Tacony–Palmyra Bridge

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Tacony-Palmyra Bridge
Tacony Palmyra Bridge.jpg
Bridge as seen from the New Jersey shoreline
Official name Tacony-Palmyra Bridge
Carries 3 lanes of PA 73 and Route 73, and 2 sidewalks
Crosses Delaware River
Locale Philadelphia (Tacony), Pennsylvania and Palmyra, New Jersey
Maintained by Burlington County Bridge Commission
ID number 3000001 (NJ), 677301999100150 (PA)
Design Steel Arch bridge with bascule opening
Total length 3,569 feet (1115.3 meters)
Width 38 feet (11.6 meters)
Vertical clearance 14.5 feet (4.42 meters)
Clearance below Arch = 64 feet (19.5 meters)
Bascule = 55 feet (11.8 meters)
Opened August 14, 1929; 84 years ago (August 14, 1929)
Toll $2.00 (westbound) (E-ZPass)
Daily traffic 50,000 (1999)
Coordinates 40°00′47″N 75°02′36″W / 40.01299°N 75.04335°W / 40.01299; -75.04335Coordinates: 40°00′47″N 75°02′36″W / 40.01299°N 75.04335°W / 40.01299; -75.04335
View from the roadway, with drawbridge signs

The Tacony–Palmyra Bridge is a combination steel arch, double-leaf bascule bridge across the Delaware River, connecting New Jersey Route 73 in Palmyra, New Jersey and Pennsylvania Route 73 in the Tacony section of Philadelphia. The bridge has a total length of 3,659 feet (1,115 m) and spans 2,324 feet (708 m). It was designed by Polish-born architect Ralph Modjeski. After one and a half years of construction, it opened in 1929 to replace the local ferry service. Though it opened as a four-lane bridge, the lanes were reduced in a 1996–97 1½-year bridge deck-replacement project to three wider lanes (two toll lanes northwestward into Philadelphia, and one free lane southeastward into New Jersey). The bascule draw span is located immediately southeast of the main, arched span.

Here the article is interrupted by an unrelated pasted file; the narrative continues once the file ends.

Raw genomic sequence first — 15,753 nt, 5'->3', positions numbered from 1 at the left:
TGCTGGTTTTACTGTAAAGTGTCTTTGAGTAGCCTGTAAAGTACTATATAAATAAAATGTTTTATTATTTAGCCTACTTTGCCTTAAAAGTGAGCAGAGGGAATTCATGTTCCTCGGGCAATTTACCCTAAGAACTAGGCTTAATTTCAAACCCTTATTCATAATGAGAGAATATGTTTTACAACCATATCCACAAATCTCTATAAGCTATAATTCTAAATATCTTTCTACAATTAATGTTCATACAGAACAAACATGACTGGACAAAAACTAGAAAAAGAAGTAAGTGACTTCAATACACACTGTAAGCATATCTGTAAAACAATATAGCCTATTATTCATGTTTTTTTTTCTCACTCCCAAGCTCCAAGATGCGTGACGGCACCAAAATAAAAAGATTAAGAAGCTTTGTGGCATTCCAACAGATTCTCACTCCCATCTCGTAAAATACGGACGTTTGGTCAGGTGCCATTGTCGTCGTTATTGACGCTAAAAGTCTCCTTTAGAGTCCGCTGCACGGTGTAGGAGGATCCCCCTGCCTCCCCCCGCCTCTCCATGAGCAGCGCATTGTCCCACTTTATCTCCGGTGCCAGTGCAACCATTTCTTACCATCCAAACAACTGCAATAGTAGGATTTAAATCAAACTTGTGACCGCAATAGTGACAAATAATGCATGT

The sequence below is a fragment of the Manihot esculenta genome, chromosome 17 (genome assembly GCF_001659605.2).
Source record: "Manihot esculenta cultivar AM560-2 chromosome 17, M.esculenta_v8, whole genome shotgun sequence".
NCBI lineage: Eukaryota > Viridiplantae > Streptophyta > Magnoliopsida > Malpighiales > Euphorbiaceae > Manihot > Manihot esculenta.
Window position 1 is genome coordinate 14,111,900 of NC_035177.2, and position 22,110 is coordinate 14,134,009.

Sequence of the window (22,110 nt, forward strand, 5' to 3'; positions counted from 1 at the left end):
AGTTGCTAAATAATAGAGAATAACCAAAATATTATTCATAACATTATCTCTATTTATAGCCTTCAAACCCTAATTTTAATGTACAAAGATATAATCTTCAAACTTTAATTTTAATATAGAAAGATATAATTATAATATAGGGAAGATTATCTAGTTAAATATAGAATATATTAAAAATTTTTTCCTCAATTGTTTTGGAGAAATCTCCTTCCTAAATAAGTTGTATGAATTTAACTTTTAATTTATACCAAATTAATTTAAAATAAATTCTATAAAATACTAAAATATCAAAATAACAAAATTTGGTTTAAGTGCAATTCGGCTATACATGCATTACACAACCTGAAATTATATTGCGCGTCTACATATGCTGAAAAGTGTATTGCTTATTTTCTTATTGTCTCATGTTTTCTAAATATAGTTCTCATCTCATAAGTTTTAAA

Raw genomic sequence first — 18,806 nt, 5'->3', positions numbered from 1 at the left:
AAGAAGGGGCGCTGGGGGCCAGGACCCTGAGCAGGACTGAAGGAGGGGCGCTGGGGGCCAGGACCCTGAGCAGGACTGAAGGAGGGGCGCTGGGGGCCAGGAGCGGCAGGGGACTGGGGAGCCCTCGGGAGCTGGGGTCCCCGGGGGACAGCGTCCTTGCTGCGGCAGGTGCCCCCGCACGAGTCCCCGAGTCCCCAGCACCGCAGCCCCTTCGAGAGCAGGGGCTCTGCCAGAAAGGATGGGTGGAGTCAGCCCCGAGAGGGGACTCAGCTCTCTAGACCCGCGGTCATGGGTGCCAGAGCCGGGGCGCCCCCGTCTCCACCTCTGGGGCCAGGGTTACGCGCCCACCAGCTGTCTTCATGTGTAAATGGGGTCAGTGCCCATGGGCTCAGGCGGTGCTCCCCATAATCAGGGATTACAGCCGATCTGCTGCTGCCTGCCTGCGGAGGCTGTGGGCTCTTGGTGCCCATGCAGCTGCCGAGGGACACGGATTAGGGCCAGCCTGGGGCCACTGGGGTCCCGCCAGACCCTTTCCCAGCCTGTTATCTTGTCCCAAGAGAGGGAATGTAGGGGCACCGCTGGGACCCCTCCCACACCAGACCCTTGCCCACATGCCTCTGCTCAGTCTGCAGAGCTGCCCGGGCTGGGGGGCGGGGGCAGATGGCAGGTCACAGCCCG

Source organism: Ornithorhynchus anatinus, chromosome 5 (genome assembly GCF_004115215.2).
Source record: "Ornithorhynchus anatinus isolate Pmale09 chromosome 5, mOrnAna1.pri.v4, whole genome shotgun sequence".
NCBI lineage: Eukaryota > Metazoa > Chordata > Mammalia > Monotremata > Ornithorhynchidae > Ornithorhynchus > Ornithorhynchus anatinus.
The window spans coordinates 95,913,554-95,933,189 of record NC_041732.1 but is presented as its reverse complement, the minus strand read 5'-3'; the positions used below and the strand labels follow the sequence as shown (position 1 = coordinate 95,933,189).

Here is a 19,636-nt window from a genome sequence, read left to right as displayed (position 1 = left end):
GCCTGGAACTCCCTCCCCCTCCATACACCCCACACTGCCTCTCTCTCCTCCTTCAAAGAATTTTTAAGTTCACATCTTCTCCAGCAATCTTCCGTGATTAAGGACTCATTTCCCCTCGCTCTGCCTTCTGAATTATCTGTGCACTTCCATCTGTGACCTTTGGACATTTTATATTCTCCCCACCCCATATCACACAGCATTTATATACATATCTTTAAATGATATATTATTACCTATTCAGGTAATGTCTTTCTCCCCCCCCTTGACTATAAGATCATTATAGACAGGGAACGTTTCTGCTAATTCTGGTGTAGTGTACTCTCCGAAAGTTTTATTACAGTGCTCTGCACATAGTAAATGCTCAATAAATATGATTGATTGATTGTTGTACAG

The bridge is owned and maintained by the Burlington County Bridge Commission. The bridge has a $2 toll, which can be paid using E-ZPass.[1] Despite interruptions due to openings for passing shipping traffic (the Delaware River is navigable as far as Van Sciver Lake near Bristol, Pennsylvania), it serves as a lower-cost alternative to the six-lane, high-span Betsy Ross Bridge, which charges $5 for the westward crossing.

A walkway on the bridge is open to pedestrian and bicycle traffic.

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External links[edit]

Media related to Tacony–Palmyra Bridge at Wikimedia Commons